France will stop granting export guarantees for new fossil fuel projects from January 1 2023, according to the Finance Bill for 2023, presented on Monday, September 26, to the Council of Ministers. The government is thereby ratifying a commitment made at COP26 (United Nations Climate Change Conference) in Glasgow, Scotland in November 2021.
The end of these guarantees – which are similar to insurance covering defective performance of a contract, for example, or a foreign partner defaulting on payment – affects “the sector’s entire value chain for all fossil fuels, from upstream exploration-production to downstream refining, including transport and storage,” according to the budget documents examined by Agence France-Presse.
In October 2020, France announced that it would be ending funding for oil projects by 2025 and for gas projects by 2035. At the time, it was widely criticized by environmental NGOs, which considered this withdrawal to be too slow and warned that it would accelerate climate change.
‘Very good news’
A year later, in response to international pressure and criticism from these NGOs, France joined a coalition of countries at COP26 committing to ending foreign financing of fossil fuel projects by the end of 2022, thereby joining nations such as the United States and Germany.
However, this text did allow for some exceptions, specifically if the projects involved the use of carbon capture and storage techniques. The NGO Friends of the Earth was afraid there would be “significant flaws” in the government’s initiative if it adopted this exception, but “this is not the case,” said Anna-Lena Rebaud, who described the measure to Agence France-Presse as “very good news” and even “decisive progress.”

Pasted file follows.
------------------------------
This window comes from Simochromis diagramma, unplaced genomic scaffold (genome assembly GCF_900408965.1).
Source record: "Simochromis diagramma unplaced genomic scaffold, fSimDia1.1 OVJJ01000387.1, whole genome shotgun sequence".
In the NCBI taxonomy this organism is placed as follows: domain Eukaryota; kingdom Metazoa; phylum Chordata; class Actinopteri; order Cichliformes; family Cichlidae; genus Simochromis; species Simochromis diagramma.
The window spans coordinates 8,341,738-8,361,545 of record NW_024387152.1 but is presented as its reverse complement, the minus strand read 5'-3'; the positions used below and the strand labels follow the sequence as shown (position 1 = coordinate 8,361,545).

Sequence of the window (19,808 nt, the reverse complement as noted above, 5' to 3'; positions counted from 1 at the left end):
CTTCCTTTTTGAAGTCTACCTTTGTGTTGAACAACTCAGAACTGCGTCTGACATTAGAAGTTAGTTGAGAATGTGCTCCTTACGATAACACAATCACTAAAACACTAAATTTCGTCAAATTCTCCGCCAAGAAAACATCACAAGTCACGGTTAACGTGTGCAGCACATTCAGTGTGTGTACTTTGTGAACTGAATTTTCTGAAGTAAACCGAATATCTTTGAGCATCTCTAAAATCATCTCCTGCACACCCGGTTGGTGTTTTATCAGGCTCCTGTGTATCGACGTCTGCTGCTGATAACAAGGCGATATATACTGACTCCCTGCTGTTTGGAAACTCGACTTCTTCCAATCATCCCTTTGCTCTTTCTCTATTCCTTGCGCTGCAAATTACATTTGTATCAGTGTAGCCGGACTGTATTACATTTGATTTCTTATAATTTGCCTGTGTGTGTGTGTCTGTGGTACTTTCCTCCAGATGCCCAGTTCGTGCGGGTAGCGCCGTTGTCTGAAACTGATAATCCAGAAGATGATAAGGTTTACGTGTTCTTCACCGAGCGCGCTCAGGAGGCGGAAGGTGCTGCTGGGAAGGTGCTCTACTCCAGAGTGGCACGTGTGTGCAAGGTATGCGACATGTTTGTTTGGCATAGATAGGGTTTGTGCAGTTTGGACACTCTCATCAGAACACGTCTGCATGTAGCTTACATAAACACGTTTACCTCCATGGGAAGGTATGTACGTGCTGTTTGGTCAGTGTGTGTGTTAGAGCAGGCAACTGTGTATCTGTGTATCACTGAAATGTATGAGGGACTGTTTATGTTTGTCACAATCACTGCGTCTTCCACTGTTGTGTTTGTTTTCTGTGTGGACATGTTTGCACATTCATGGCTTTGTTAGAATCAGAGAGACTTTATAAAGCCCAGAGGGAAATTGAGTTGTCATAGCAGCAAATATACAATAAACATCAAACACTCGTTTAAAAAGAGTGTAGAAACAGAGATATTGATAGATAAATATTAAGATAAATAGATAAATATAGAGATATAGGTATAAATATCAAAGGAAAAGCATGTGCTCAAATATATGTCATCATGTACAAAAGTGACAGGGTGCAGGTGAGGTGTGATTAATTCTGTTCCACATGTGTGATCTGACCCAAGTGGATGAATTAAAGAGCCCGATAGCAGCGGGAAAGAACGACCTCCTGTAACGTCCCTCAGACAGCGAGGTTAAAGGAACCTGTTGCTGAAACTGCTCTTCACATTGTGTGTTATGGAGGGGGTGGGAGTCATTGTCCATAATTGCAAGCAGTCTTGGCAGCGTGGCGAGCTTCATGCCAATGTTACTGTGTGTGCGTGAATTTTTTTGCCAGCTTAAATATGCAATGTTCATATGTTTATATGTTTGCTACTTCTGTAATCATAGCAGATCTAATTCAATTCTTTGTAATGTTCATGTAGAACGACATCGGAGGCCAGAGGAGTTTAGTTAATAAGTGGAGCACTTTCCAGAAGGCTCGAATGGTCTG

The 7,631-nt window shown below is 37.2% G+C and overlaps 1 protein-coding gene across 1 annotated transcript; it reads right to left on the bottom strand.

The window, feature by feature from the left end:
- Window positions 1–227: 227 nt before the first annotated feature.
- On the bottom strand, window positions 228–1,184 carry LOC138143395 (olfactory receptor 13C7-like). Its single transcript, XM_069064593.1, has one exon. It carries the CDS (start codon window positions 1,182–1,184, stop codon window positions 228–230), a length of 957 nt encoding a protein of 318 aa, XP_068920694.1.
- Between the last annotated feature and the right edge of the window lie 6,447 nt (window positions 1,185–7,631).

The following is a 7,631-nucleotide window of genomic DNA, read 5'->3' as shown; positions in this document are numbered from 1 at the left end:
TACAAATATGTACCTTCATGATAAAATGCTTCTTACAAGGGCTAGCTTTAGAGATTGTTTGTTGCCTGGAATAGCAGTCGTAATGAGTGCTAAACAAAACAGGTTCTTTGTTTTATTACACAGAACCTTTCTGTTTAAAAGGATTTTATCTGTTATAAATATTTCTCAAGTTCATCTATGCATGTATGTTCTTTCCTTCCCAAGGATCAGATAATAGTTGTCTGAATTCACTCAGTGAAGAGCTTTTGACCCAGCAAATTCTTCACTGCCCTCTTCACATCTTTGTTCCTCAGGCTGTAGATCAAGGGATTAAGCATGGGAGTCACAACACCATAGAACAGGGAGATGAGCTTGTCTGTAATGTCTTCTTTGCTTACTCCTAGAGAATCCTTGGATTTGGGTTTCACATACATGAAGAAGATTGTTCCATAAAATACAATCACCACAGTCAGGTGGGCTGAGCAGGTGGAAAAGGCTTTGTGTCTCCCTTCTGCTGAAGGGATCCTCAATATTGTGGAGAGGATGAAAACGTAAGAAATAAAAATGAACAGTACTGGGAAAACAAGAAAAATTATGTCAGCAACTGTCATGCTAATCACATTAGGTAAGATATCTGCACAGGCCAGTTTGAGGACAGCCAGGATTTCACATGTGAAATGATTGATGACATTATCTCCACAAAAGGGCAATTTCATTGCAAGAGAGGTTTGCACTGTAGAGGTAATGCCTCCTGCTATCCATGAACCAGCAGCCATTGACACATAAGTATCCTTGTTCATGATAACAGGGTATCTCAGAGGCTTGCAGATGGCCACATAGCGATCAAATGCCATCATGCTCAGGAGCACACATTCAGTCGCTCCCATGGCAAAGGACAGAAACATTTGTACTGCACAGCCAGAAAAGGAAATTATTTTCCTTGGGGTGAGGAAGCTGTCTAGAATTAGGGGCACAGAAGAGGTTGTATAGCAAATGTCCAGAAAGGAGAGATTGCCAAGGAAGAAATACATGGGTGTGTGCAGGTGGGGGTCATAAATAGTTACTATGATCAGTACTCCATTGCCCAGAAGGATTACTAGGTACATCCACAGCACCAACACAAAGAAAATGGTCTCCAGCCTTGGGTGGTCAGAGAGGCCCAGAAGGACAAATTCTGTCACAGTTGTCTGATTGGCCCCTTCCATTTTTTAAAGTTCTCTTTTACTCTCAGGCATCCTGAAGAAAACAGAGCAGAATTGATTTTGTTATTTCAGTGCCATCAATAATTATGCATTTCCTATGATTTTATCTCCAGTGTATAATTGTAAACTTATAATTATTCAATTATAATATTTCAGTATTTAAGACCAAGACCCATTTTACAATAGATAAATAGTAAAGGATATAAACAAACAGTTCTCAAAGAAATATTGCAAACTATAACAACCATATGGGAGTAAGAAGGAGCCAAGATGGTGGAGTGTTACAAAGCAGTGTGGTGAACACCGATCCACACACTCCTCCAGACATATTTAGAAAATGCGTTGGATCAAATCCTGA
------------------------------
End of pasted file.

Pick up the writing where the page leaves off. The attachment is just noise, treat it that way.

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There is just one drawback: “As it stands, the policy still allows support for oil and gas power plants, under the pretext that it could help with energy transition in developing countries,” said the activist. “As far as we’re concerned, this argument does not stand up, because if you invest in this type of infrastructure today you are tying developing countries to oil and gas consumption for many years to come.” The NGO therefore intends to ask for amendments to close this loophole.
Despite this measure, the 2023 budget “still leans a little too much on the side of fossil fuels,” Economy Minister Bruno Le Maire admitted on Monday, because the government has chosen to “protect” the French in response to the energy crisis. “Lots of money is being spent on gas bills,” he explained, adding that this “can only strengthen our determination to accelerate the climate transition.”
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